Compost gardening

I read a book over the weekend called The Complete Compost Gardening Guide, by Barbara Pleasant and Deborah Martin.  It was an excellent book – nicely illustrated, well written, easy to understand and a pleasure to read.  They gave examples of several different ways to make and use compost in your garden.  They didn’t say too much about container gardening, which I’m going to have to use for the most part; I have a small back yard and I need to leave plenty of grass for doggies to play on.  I did learn some things I didn’t know, though, and here they are:

The Six Basic Rules of Compost Gardening:

  • Choose labor-saving sites – compost and plant close together
  • Work with what you have – don’t spend a lot of money or burn a lot of gasoline to import ingredients
  • Help decomposers do their jobs (worms and bugs)
  • Reuse and recycle – store finished compost in clean bulk containers that you already have
  • The magic is in the mix – diversity in compost ingredients
  • Compost to suit your garden’s needs

Use Purpose-Driven Composting – your goals should be:

  • Onsite recycling
  • Improved soil quality
  • Self-sufficiency
  • Healthy, productive plants

A 3″ blanket of compost annually plus biodegradable mulch will equal ideal soil in 3 years.

Slow compost is good compost.

To evaluate your compost readiness, combine your compost with an equal amount of potting soil and plant lettuce seeds.  Sow the same kinds of seeds in 100% potting soil at the same time.  If the seeds grow equally well in both, the compost is ready to go.  If the seeds in the compost mix grow slower, the compost needs more time to mature.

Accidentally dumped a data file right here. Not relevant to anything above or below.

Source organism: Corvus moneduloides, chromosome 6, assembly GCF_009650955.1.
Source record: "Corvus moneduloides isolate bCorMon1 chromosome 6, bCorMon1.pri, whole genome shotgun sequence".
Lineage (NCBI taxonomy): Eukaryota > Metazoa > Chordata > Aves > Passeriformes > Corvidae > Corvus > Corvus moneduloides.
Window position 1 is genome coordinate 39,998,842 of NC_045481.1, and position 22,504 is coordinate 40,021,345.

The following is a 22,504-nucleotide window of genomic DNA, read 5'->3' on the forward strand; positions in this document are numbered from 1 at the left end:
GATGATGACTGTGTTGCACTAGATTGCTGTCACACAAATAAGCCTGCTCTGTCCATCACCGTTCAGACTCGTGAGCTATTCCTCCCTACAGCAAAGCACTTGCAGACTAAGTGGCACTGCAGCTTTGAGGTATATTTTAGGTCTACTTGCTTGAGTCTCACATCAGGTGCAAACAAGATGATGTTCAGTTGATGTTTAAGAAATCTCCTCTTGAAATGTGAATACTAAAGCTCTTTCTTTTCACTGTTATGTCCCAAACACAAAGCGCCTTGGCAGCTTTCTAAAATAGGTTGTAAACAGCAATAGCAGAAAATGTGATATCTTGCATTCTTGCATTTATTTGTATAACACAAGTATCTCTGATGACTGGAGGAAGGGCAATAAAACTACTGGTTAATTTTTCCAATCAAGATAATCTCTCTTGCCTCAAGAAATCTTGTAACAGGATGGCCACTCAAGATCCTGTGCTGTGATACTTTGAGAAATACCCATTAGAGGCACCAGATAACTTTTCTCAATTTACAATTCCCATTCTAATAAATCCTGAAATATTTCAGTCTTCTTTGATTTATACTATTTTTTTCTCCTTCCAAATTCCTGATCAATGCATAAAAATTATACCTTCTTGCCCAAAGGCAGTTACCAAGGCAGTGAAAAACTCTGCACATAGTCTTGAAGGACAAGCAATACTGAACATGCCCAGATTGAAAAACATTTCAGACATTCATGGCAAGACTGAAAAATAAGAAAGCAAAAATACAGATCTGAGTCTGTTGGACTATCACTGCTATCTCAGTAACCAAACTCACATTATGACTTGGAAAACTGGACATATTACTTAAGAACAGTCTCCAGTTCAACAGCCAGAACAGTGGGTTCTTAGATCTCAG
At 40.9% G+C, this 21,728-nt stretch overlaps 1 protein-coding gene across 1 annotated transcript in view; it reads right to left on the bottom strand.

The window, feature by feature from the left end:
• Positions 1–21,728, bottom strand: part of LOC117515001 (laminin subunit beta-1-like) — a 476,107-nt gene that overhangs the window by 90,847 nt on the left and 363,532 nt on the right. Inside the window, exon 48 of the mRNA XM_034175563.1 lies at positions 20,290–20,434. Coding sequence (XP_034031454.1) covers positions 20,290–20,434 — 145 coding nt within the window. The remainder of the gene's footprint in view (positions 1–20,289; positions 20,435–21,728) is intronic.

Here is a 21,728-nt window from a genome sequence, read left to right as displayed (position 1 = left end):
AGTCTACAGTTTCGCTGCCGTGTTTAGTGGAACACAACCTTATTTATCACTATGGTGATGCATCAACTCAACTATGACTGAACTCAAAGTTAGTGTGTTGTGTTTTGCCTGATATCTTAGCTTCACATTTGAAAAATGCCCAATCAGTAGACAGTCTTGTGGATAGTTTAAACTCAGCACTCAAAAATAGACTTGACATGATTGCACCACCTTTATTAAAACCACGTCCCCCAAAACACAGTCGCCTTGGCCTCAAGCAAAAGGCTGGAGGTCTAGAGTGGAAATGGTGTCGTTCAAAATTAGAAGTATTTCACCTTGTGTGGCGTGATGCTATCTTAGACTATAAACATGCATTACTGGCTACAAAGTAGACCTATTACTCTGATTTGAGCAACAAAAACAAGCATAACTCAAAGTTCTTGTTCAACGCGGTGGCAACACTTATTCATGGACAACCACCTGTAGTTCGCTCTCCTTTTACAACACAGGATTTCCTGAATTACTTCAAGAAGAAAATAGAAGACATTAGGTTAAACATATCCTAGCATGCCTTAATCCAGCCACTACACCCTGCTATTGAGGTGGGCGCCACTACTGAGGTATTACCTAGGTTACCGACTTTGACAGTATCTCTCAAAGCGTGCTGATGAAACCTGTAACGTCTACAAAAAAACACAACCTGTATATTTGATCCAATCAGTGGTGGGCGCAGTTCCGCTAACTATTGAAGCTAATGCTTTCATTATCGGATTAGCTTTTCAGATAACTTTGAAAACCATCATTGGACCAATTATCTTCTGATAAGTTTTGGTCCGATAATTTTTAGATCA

This list was great – I’d never seen this anywhere before.  Kitchen Clean-Out Compostables:

  • Stale crackers
  • Remnants of pasta, cereal, oatmeal, grits, cornmeal, cornstarch, tapioca, bread crumbs, rice, baking mixes
  • Moldy bread
  • Raisins and other dried fruit
  • Rancid nuts
  • Stale herbs and spices
  • Expired yeast
  • Ketchup, salsa, spaghetti sauce
  • Sprouted or green potatoes, onions or carrots
  • Freezer burned vegetables, fruits, bread
  • Fruit and vegetables from expired or rusted cans
  • Withered or moldy produce

Plants to grow primarily to make compost and break in new gardening space:

  • Alfalfa
  • Buckwheat
  • Crimson clover
  • Crowder peas
  • Hairy vetch
  • Mustard
  • Cereal rye
  • Wheat

Compost weeds and diseased garden waste in their own heaps – the heat will kill the diseases and seeds.  The authors called these Hospital Heaps.  🙂

The authors’ web site is http://www.compostgardening.com/.  Check it out!

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